It was Con Houlihan who revived, for yet another generation, the Thomas Hardy line: ‘At the graveside of even the humblest man you see his life as dramatic.’
The late Jimmy Hayes was a humble man whose story of service to his family and his country qualified for the dramatic category of Hardy’s always acute observations.
His colleagues in the Post 2 Irish United Nations Veterans’ Association gave him a fine and honourable send-off with guards of honour over both days from the funeral home to St. John’s Cemetery.
On Missions Overseas
“When a famous singer, a politician, a footballer and the likes dies, they are talked about on television, the radio and newspapers…when a soldier dies, a person who has taken an oath to serve their country and willing to put themselves in danger at home on missions overseas, little is made mention of that soldier,” said John Wade secretary of the Post 2 Irish United Nations Veterans Association (IUNVA) at the funeral of the Castleisland man on Thursday.
Mr. Wade’s fitting farewell contribution was preceded by a family composed eulogy which filled in the aspects of Jimmy’s life which remained beyond all but his close family circle.
Eulogy read by Marie Kerley-Higgins
It is my great honour and privilege to speak these words prepared fondly from many cherished memories of Jimmy.
Jimmy – A Reflection
Jimmy was born in 1949 to his adoring parents Betty and Michael Hayes at home in the Pound Road, Castleisland.
In 1956, the family moved to 21 Desmonds Avenue. He was one of eight siblings, some of whom join us today and some of whom have gone to their eternal rest before us – R.I.P.
Farm Labourer to Baker
Jimmy left school and began working at the young age of 13 years old as a farm labourer. Moving on then to work at Brownes’s Bakery.
In 1970, Jimmy joined the Irish Army, completing his training in Clonmel and began his commencement as a three-star private.
Jimmy was based in Collins Barracks, in Cork and then served time in Longford doing border duty.
UN Duty in Cyprus
He spent six months overseas with the United Nations Peace Keeping Force in Cyprus. Jimmy was immensely proud of his army service, following in the footsteps of his father and grandfather before him.
After returning home from Cyprus, Jimmy was approached by Danny Nelligan while he and his good friend Donie King were ‘stationary’ against the wall of Maria’s Corner – pronounced locally as Mariah’s.’
Danny told Jimmy that a position as a baker was available at Nelligan’s Bakery. Jimmy took the position and worked there for over 40 years.
Jimmy and Martina
During his time as a loyal and hardworking baker, a work colleague dared Jimmy and the ‘fair’ Martina to go on a date.
Their first of many happy outings started at the snug of Tangney’s Bar. They had a long, happy and loving marriage with five children and nine grandchildren.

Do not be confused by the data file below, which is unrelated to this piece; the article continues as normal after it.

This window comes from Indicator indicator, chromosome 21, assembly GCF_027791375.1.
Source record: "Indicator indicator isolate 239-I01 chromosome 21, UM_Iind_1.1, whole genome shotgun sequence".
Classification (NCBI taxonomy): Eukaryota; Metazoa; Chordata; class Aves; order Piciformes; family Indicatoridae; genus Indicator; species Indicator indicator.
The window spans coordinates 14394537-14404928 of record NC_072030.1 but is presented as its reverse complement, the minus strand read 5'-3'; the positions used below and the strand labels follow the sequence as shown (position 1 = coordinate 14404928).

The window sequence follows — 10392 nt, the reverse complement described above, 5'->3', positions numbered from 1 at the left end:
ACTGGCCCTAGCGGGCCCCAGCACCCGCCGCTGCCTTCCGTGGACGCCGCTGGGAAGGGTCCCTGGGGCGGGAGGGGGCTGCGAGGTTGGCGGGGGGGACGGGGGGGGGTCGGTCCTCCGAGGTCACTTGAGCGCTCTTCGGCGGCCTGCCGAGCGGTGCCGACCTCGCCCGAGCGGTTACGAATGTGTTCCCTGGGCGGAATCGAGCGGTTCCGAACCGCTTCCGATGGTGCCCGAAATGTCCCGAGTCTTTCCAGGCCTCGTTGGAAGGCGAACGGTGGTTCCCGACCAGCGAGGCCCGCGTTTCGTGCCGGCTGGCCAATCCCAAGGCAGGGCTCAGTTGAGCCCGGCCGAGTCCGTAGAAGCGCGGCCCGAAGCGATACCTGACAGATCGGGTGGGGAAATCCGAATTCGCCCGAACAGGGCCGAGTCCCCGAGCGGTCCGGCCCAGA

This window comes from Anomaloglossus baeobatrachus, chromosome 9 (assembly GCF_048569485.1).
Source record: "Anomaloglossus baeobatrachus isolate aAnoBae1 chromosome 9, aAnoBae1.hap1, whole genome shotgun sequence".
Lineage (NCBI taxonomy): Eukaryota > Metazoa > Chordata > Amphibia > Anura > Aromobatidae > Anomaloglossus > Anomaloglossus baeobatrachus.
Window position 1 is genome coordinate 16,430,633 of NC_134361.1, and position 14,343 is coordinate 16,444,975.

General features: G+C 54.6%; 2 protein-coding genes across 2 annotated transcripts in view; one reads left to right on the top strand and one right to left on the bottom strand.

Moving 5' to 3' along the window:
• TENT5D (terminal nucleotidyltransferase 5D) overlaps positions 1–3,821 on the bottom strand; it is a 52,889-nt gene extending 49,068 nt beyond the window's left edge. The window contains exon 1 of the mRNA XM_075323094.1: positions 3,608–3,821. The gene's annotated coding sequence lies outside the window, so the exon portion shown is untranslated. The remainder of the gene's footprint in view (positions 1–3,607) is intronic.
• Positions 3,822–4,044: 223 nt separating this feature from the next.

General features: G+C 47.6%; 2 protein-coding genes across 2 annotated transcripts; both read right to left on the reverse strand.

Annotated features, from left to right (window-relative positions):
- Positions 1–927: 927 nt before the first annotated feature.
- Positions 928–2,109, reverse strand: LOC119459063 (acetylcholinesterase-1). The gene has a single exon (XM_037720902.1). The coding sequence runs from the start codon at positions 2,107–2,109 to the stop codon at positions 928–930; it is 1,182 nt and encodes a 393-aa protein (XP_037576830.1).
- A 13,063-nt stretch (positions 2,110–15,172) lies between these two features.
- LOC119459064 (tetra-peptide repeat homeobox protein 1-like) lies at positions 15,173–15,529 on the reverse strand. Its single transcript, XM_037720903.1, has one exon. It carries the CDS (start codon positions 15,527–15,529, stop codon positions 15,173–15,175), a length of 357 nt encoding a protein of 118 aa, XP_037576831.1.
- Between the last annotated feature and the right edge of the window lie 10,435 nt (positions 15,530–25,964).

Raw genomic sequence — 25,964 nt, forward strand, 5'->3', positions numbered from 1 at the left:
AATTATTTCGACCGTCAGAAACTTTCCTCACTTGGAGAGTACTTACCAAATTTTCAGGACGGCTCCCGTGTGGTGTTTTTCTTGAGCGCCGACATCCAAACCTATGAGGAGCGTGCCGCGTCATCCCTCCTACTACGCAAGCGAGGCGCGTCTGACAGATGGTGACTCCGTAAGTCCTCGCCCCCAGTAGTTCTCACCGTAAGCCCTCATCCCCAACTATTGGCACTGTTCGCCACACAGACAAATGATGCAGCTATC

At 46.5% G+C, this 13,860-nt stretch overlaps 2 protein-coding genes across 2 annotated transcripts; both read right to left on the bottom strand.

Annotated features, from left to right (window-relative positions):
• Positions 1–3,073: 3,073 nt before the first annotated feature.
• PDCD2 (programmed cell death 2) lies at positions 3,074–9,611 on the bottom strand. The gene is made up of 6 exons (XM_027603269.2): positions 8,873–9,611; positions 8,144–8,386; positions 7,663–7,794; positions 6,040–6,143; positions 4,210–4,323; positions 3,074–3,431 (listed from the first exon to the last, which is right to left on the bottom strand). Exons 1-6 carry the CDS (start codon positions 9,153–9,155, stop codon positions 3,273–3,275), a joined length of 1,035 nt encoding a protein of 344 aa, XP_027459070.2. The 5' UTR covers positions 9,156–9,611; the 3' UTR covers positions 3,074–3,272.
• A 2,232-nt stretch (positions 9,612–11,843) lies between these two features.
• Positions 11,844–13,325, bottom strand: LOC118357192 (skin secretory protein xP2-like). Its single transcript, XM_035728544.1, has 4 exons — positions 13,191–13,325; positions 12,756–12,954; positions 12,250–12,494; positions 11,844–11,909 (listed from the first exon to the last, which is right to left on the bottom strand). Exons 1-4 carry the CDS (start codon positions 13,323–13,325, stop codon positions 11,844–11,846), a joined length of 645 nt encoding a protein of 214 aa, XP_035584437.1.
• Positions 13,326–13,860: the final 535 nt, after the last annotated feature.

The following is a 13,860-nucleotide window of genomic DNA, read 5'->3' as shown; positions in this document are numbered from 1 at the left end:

Jimmy’s passion was going for his daily walks around the length and breath of the roads in the Castleisland and surrounding areas, often accompanied by his daughter Catherine and their loyal dogs, ending their journey at Mariah’s Corner.
Jimmy Hayes, UN Peace Keeper by John Wade
Jimmy left the defence forces after three years of service and his last unit was the 4th Infantry Battalion in Collins Barracks, Cork.
The 4th Infantry Battalion was founded around 90 years ago, but has now, like so many units throughout the land, it has been formally stood down.
A Magnificent Contribution
At the stand-down of the 4th Infantry Battalion, the then Cork’s Lord Mayor, Councillor John Buttimer (FG), said the unit had made ‘a magnificent contribution to Cork and Irish life as well as the cause of World peace.’
“It had,” he said, “provided security for the visits of US Presidents John F. Kennedy and Ronald Reagan, and had almost four decades of border security operations.”
Ronald Regan said, “Some people live an entire lifetime and wonder if they have made a difference in the world…a veteran doesn’t have that problem.”
UN Service Medal
The 4th Infantry Battalion also contributed soldiers to every Irish UN peacekeeping mission since 1960 and Jimmy was one of those who served in the UN mission in Cyprus with the 20th Infantry Group from April 1971 to November of 1971 as part of an 11-man 81mm Mortar Section.
He proudly received his UN service medal on the 20th July that year.
Valued Member of IUNVA
He became a valued member of our own Post 2 of IUNVA always attending our meetings willing to help when we did our Flag Day collections.
Jimmy was always a great comrade and so proud of his service to Ireland.
When a famous singer, a politician, a footballer and the likes dies, they are talked about on television, the radio and newspapers…when a soldier dies, a person who has taken an oath to serve their country and willing to put themselves in danger at home on missions overseas, little is made mention of that soldier.
That leads me to pass on these final words:
I was that which others did not want to be.
I went where others feared to go
And did that which others failed to do.
I asked nothing from those who gave nothing,
And reluctantly accepted the thought of eternal loneliness…
Should I fail.
I have seen the face of terror,
Felt the stinging cold of fear
And enjoyed the sweet taste of a moment’s love.
I have cried, pained and hoped…
But most of all I have lived times that others say were best forgotten.
At least someday, I will be able to say that I was proud of what I was…
Jimmy, you served your county well…you went to other lands to defend and give hope to those who couldn’t defend themselves.
Your comrades in the Irish United Nations Veterans Association and your country. Thank you for your service.
Your duty is now done – Rest in Peace, Soldier.”